The assassination of Yitzhak Rabin forever changed Israel – and arguably the world. The left-leaning prime minister, elected on a promise of securing peace with Palestine and laying the groundwork for a two-state solution, did not survive long enough to realize his dream. Instead, a radical named Yigal Amir shot him at point-blank range on Nov. 4, 1995, immediately after an enormous rally in support of Rabin’s Labor party.
More shocking than the hit itself was that the gunman was an ultra-nationalist, religious Jew. Now serving a strict lifelong jail sentence, Amir murdered Rabin because he, like thousands of other Israelis, felt the prime minister was selling out their country, making too many concessions to the Palestinians in exchange for mere words and promises.
Despite much being written about the assassination, there had yet to be a film made to recreate the historic event. Yaron Zilberman wanted to change that.
“This is arguably the most traumatic event in the history of the State of Israel,” Zilberman told The CJN over the phone from Israel, where he’s currently shooting a miniseries about the Yom Kippur War. For him, the film “was a way to go back to that period, relive the trauma by trying to deal with it – talk about it.”
Zilberman’s film, Incitement, is seeing its world première at the Toronto International Film Festival this month. It’s a quiet, gritty character study, marked by intimate close-ups and real-life media footage from the early 1990s. Zilberman cleverly interweaves these decades-old talking-head clips of Rabin, a young Benjamin Netanyahu and author David Grossman, among others, debating hot-button political issues on fuzzy TV screens. Amir (played with uncanny likeness by Yehuda Nahari Halevi) digests every televised moment with brewing anger.
“He’s a villain, no doubt about it,” said Zilberman. The story, however, is told entirely from Amir’s point of view. Viewers see his fleeting romance with a religious settler bloom and wither, later hearing the reaction of his parents, Orthodox Yemenites, who blame racism and classism for the failure. They may be right: Amir certainly suffered prejudice throughout his life for the colour of his skin. While Zilberman doesn’t use this to justify his actions, he establishes a deeper character by including it, asking for moments of empathy from an otherwise judgmental audience.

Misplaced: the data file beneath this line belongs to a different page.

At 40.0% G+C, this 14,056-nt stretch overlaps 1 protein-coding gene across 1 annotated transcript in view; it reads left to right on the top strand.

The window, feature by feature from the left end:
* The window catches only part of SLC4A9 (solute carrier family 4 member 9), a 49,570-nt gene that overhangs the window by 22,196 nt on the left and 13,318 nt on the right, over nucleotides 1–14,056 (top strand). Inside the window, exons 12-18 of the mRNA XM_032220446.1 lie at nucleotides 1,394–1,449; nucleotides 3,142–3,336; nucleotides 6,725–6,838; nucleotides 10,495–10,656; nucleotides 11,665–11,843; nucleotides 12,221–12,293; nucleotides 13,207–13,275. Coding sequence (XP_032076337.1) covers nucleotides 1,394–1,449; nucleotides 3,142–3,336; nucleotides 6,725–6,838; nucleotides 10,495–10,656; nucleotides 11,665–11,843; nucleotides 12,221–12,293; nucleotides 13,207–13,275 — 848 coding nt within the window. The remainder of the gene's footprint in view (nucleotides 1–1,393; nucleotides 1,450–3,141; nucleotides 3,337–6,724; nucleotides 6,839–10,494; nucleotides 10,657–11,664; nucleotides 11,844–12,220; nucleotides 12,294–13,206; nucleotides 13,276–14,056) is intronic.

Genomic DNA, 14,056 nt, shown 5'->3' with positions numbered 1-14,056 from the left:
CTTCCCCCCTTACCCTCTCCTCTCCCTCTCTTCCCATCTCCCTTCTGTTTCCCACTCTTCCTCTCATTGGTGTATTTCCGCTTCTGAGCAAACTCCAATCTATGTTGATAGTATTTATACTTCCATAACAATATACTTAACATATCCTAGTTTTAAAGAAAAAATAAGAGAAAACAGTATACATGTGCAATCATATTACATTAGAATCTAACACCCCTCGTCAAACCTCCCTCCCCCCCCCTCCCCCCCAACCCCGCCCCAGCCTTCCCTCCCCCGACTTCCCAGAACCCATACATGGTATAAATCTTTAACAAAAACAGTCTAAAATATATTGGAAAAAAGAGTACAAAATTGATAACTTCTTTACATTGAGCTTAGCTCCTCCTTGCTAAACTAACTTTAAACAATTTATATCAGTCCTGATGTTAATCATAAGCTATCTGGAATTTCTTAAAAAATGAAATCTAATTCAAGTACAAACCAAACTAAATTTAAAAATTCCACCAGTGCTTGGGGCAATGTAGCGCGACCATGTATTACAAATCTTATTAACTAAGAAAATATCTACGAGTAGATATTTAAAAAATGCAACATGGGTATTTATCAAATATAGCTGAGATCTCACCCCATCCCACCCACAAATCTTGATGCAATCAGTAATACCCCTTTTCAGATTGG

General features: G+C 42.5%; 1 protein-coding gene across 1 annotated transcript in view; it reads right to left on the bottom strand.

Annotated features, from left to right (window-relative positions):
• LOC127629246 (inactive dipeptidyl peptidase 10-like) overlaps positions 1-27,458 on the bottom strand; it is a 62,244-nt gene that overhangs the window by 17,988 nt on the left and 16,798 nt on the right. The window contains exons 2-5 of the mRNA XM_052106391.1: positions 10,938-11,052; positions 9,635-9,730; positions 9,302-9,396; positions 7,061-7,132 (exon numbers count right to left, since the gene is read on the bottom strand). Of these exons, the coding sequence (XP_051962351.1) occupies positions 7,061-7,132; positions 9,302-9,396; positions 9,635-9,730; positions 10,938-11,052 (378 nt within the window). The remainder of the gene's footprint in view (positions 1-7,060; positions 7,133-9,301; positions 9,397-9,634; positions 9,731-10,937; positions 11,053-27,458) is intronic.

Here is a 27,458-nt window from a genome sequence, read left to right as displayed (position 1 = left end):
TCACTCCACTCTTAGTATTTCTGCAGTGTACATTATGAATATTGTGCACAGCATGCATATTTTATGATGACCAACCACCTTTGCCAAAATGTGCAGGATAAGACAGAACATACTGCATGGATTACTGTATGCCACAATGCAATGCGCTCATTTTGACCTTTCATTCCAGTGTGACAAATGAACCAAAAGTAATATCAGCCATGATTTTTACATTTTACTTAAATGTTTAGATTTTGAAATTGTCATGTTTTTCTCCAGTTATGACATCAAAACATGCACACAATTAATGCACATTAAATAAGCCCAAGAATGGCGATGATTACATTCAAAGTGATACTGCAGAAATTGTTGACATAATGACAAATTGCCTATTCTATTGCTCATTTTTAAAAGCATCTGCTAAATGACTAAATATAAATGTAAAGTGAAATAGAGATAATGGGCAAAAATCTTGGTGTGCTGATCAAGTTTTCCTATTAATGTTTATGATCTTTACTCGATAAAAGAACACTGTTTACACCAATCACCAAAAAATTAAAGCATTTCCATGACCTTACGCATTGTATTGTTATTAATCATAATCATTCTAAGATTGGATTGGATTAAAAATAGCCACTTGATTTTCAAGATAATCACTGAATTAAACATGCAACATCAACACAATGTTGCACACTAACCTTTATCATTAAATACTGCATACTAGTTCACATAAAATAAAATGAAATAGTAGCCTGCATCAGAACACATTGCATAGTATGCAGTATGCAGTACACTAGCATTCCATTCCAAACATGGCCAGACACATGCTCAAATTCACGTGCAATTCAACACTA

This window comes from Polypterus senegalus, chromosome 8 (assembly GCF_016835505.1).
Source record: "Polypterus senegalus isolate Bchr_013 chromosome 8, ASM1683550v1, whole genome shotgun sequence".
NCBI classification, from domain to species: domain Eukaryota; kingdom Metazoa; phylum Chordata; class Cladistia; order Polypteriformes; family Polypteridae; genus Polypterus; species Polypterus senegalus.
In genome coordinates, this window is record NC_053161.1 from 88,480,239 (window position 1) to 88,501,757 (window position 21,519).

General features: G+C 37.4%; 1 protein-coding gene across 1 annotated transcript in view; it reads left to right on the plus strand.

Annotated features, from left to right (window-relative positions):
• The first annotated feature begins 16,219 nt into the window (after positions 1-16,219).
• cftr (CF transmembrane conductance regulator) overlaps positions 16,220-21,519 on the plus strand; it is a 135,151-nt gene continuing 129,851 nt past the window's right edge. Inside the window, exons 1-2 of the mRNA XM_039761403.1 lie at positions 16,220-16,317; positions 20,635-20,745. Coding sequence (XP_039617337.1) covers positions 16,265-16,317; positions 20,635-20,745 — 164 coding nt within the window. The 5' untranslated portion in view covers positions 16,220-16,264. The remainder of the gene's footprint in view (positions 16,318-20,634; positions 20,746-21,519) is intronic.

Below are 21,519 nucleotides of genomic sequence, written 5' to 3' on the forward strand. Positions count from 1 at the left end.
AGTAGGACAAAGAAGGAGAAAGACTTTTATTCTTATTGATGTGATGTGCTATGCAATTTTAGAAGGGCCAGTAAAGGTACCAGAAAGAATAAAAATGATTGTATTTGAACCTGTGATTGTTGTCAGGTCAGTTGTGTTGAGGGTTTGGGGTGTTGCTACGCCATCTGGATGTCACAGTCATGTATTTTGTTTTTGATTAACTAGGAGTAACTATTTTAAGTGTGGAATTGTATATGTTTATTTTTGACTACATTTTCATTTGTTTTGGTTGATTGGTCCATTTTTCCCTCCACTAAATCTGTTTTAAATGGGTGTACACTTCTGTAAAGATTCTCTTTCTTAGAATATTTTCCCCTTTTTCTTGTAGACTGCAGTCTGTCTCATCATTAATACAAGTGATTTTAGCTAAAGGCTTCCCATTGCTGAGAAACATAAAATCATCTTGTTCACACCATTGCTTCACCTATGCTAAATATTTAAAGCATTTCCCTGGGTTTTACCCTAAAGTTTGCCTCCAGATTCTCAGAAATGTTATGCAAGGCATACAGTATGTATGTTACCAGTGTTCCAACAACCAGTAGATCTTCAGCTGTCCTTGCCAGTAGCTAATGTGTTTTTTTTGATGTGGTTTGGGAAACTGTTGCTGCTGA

“We decided to write the character as a human being, not as a monster,” said Zilberman. “That decision was a tough decision, but it was the only decision.”
Zilberman hired two researchers to help write the script: a veteran Israeli reporter with connections in the settlements and Israel’s religious world, and an Orthodox Yemenite from Hebron, where Amir often staged protests. One of the researchers spoke to Amir on the phone to confirm a few facts – “Everything that I used was double-checked,” noted Zilberman – ensuring the film feels as close to reality as possible. Amir’s parents co-operated with Zilberman at first, too, before eventually cutting off all contact.
Zilberman expects they, like Amir’s lingering sympathizers, will dislike the film, despite his efforts to tell an even-handed story. To that end, his inclusion of real-life media footage, probably the most exciting and unique aspect of the deeply critical film, was a deliberate choice from the very beginning. In it, rabbis and political radicals shout death chants against Rabin, waving banners of his face covered by a bull’s-eye target and lighting photos of him on fire.
“The more authentic you are, the more powerful the experience,” said Zilberman. Hiring actors to play these characters was never an option. “These things actually happened, and the people involved actually said what they said – the incitement was for real.”